63.          Instead of being ignoring and ill-treating each other, we should be mutually supportive of each other, as Bhagawan Sri Krishna said about how Devas and Human beings, (using the phrase ('parasparam bhavayanta:' – 'परस्परं भावयन्त:' Bhagawat Gita, Chapter 3, Sloka 11.), that they should be complimenting each other by words, deeds and kind.  At the time when the cow is yielding milk, the gains and nourishment that human beings get from the cow is much more than what we do in taking care of the cow, like what a child gets from the mother.  Later when the cow is not able to yield milk, like when our mother is too old, we should not be forgetful of what we owe her!  So, it is necessary that we establish many more such organizations which will take proper care of 'Go Shalas', for which people should subscribe in terms of money, effort and physical labour unflinchingly.  This idea of 'Go Rakshana' that is deeply soaked in our blood as an intrinsic Dharma should cause us to get involved actively in this task, exactly like the way a cow aspires and tries hard against all hindrances to run and feed its calf.

'பசு வதை தடைச் சட்டம்'
Enactment of Laws Banning Cow Slaughter
64.          In this Dharma of protecting the cows which is a joint responsibility of the government and the masses, whatever the people do voluntarily as a support, the main task before the government is to enact laws completely banning slaughtering of the cows.  For this also incessant and tireless promptings has to come from the people.  In addition, instead of completely relying on the preventive enactment of laws only, people of all castes and religion have to be motivated to ensure this by wide publicity, motivating even those with a difference of opinion to be converted and to accept this by an approach devoid of anger, full of peace, patience and love. 

65.          It may please be noted that Muslim Emperors of India such as Akbar and Shajahan and the erstwhile King of Afghanistan Amir were fully convinced of this need for protecting the cows from slaughter and had enacted laws in their time.  So if we put it across rightfully and sensibly, I am sure and hopeful that all people will support this cause.  As the government also cannot be expected to enact laws against any one sect or creed, as long as all sorts come together on a common platform, I am sure there will be majority support for this noble task and the cows will get legal protection too.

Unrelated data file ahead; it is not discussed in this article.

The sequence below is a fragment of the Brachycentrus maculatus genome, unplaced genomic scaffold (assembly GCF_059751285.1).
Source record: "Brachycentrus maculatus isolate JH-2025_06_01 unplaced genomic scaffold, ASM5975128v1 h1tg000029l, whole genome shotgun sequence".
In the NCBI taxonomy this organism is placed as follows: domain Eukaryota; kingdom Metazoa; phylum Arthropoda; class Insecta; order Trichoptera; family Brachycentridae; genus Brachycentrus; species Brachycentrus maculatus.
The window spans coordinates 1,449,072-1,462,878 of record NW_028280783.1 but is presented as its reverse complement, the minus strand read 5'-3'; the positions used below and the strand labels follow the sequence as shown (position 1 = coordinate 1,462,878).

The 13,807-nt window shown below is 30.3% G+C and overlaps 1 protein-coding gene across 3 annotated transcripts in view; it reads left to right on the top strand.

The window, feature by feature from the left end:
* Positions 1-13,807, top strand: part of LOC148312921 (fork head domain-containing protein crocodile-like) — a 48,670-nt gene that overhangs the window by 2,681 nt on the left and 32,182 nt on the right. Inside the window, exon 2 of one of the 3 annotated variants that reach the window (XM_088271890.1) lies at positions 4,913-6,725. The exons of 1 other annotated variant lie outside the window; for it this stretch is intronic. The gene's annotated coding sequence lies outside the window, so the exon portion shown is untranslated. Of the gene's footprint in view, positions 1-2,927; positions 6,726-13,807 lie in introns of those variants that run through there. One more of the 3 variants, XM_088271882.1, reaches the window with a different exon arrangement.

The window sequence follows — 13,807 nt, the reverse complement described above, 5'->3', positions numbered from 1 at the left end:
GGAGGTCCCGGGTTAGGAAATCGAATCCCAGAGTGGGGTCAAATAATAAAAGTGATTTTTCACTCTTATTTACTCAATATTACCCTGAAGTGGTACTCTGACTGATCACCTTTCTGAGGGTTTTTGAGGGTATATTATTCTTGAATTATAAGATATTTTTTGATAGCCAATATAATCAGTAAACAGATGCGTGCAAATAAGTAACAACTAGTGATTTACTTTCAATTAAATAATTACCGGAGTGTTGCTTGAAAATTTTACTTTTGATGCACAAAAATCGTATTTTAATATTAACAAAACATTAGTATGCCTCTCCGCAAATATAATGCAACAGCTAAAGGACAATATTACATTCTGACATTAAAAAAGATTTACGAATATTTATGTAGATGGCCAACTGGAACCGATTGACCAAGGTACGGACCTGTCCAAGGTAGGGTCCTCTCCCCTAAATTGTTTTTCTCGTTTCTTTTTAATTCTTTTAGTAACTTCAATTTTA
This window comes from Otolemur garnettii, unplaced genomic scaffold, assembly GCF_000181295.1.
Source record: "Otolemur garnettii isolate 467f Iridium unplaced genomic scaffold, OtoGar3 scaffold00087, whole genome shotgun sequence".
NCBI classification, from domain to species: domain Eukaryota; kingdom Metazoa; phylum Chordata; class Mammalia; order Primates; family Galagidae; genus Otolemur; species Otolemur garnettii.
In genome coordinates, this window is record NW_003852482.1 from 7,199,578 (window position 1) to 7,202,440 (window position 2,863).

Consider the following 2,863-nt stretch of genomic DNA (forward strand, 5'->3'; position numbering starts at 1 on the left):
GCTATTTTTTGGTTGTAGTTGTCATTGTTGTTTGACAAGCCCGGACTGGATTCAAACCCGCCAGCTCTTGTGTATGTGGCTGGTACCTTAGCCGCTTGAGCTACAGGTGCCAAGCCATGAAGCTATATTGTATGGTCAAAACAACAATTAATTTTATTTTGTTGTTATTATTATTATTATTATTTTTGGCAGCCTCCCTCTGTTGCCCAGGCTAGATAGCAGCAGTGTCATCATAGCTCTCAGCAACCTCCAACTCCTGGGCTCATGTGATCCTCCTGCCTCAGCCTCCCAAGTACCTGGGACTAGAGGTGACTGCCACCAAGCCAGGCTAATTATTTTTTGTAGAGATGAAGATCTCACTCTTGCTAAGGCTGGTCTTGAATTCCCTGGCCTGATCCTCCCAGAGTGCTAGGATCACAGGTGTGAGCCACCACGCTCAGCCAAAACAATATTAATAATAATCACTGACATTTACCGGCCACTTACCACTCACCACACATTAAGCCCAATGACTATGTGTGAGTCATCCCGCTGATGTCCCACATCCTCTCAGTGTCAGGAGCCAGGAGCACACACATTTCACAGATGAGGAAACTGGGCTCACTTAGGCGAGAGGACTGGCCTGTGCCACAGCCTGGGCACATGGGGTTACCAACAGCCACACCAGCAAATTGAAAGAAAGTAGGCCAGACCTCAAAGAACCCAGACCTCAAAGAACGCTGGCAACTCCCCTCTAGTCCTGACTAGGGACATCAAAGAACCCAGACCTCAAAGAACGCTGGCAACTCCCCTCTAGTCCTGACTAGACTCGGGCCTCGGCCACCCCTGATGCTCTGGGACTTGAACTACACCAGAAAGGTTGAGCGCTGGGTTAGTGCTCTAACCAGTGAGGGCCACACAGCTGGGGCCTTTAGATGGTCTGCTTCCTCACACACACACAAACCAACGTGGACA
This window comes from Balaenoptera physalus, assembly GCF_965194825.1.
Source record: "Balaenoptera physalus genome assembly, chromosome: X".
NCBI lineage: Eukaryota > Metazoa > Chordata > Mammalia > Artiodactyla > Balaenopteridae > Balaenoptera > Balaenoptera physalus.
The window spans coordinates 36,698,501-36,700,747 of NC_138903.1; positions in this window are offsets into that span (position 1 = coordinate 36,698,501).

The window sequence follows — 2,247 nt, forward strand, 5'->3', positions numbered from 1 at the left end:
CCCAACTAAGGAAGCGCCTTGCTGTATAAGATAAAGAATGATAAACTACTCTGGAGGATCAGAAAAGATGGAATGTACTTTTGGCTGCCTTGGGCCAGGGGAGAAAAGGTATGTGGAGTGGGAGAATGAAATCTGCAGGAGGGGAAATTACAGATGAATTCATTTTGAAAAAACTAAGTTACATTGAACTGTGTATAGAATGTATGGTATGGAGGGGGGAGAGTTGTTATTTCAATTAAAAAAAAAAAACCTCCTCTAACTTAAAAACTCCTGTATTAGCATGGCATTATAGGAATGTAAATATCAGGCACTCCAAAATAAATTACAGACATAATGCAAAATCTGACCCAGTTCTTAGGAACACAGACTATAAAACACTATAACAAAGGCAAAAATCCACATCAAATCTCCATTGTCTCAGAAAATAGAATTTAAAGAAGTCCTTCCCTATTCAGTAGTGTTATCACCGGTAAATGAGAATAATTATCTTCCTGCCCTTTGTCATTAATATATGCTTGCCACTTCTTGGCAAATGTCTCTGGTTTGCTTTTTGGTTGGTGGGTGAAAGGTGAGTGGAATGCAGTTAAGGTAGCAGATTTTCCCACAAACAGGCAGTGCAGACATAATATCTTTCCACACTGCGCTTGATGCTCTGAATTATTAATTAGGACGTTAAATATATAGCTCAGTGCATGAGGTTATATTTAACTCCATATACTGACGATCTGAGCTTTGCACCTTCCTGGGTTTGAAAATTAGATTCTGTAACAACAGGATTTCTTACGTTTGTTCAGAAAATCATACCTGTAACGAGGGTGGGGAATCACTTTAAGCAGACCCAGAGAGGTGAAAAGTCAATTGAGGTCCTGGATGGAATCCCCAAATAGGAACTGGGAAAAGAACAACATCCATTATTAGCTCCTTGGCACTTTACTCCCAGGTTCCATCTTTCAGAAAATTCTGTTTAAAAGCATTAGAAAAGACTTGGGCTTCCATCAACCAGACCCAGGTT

66.          Government enacts laws to save a few entities from total annihilation and elimination from existence such as even very cruel predators in the forests.  The sandal wood tree for example has such a protection as known to all.  Let me tell you about one such tree not known to all.  That is the 'Iluppai Maram' – 'இலுப்பை மரம்' aka the Mahua Tree.  You are likely to wonder if that tree is all that valuable!  For the tribal people in the Santãl PargaNã areas between Bihar and Bengal, this Mahua tree is something like a life line.  There used to be an act that this Mahua tree is not to be felled at random.  So looking at it from the materialistic point of view or from religious aspect, there is much justice in protecting the Cow from inhuman treatment including its slaughter.  So, without any difference of any denomination, all citizens of the country should come together to support enactment of laws to protect the Cows and cause the Government to do so.